Alok Sharma, president COP26 has described the pivotal United Nations discussions. concluded over the weekend, as only a “fragile win” for ambition on climate change. Despite all odds, the summit delivered the goods on several important aspects international climate policy.
It resolved the remaining issues in the implementation of the Paris Agreement. It reinforced the multilateral consensus on the need for stronger climate action in the short and long-term.
Stabilizing the climate is dependent on more than the outcome multilateral negotiations like Glasgow. However, these agreements provide a framework for real-world decisions.
Here’s a preliminary interpretation of some of the decisions at COP26 on climate change mitigation, and the implications for Australia.
Coal power “phase down”
Global climate negotiations are often a grind with occasional fireworks. One such moment occurred in the last session. IndiaChina supported the demand for the Glasgow Climate Pact’s language on coal should be weakened from “phase-out” to “phasedown” of unabated coal power.
The revision was agreed upon to prevent the entire agreement from being scuttled by the disagreement, despite protestations from many countries that wanted stronger action.
The United Nations agreements are complicated, but well written. Here’s the full reference to coal in the final COP26 text. It asks the Paris Agreement parties to:
Accelerate the development, dissemination, and dissemination of technologies and the adoption policies to transition to low-emission energy systems. This includes rapidly scaling up clean power generation and energy efficiency measures. In addition to providing targeted support for the most vulnerable, in accordance with national circumstances, and recognising that a just transition is necessary, this also supports the poorest and most vulnerable.
(By way of definition, “unabated” coal power refers to the absence of carbon capture and storage in power stations. This technology is not likely to be used on a large scale as it is too expensive for power generation.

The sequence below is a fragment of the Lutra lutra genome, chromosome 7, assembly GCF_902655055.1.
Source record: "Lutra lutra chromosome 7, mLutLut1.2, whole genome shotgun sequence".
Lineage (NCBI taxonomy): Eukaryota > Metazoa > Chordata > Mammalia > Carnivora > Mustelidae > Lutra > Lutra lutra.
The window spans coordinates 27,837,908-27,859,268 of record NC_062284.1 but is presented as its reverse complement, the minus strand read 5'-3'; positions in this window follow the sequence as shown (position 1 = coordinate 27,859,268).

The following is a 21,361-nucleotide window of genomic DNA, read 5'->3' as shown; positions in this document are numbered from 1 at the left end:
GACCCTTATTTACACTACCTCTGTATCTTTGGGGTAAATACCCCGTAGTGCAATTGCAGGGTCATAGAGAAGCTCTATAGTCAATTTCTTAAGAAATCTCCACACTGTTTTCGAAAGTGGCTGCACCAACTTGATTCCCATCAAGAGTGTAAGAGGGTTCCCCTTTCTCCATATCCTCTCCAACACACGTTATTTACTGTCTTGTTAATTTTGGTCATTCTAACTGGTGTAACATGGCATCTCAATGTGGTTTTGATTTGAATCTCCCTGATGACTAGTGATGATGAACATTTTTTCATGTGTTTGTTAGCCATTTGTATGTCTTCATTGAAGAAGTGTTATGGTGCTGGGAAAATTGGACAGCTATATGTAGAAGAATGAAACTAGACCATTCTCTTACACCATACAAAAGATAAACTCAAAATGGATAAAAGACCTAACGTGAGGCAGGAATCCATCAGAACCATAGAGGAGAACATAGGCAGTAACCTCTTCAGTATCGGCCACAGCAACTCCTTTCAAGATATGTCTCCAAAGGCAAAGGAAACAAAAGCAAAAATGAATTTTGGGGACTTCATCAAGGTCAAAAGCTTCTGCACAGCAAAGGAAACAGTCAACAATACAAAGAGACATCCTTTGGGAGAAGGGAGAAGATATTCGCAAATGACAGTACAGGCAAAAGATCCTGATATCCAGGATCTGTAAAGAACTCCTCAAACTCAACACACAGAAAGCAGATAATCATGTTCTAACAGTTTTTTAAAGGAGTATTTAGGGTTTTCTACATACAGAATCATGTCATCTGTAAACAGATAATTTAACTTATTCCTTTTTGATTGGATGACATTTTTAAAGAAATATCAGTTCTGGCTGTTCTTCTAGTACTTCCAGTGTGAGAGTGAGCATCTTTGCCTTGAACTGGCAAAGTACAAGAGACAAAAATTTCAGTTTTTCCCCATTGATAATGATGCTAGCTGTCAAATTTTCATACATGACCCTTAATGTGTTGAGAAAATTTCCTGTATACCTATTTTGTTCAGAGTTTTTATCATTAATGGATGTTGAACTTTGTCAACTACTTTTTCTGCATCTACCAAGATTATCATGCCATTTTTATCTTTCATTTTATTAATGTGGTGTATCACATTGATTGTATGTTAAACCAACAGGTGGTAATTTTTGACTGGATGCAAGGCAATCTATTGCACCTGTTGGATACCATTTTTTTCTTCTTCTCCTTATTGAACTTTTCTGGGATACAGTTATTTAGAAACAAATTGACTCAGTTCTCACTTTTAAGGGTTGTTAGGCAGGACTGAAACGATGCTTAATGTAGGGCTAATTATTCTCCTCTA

What does the above quote mean? It is clear that the international community expects that countries will reduce their use coal-fired electricity generation and cease subsidising fossil fuels. The original “phase-out” language would obviously have meant nations should stop using unabated coal power altogether.
It seems that a simple change in language can make a big difference. Investors in coal mining and power plants still need to hear the same message: The international community has declared that coal-fired power must end and will soon cease to exist.
There has never been a United Nations climate change resolution that so explicitly called for action to reduce fossil fuels. Even the weaker language is unprecedented.
What’s more, nations can act independently of – and more ambitiously than – the wording in the COP agreement.
China, for instance, has recently been pledgedTo rely less heavily on coal power stop buildingInternational coal-fired power plants Surprise, the surprising US-China joint declaration on climate change announced at Glasgow enshrines the “elimination of support for unabated international thermal coal power generation”.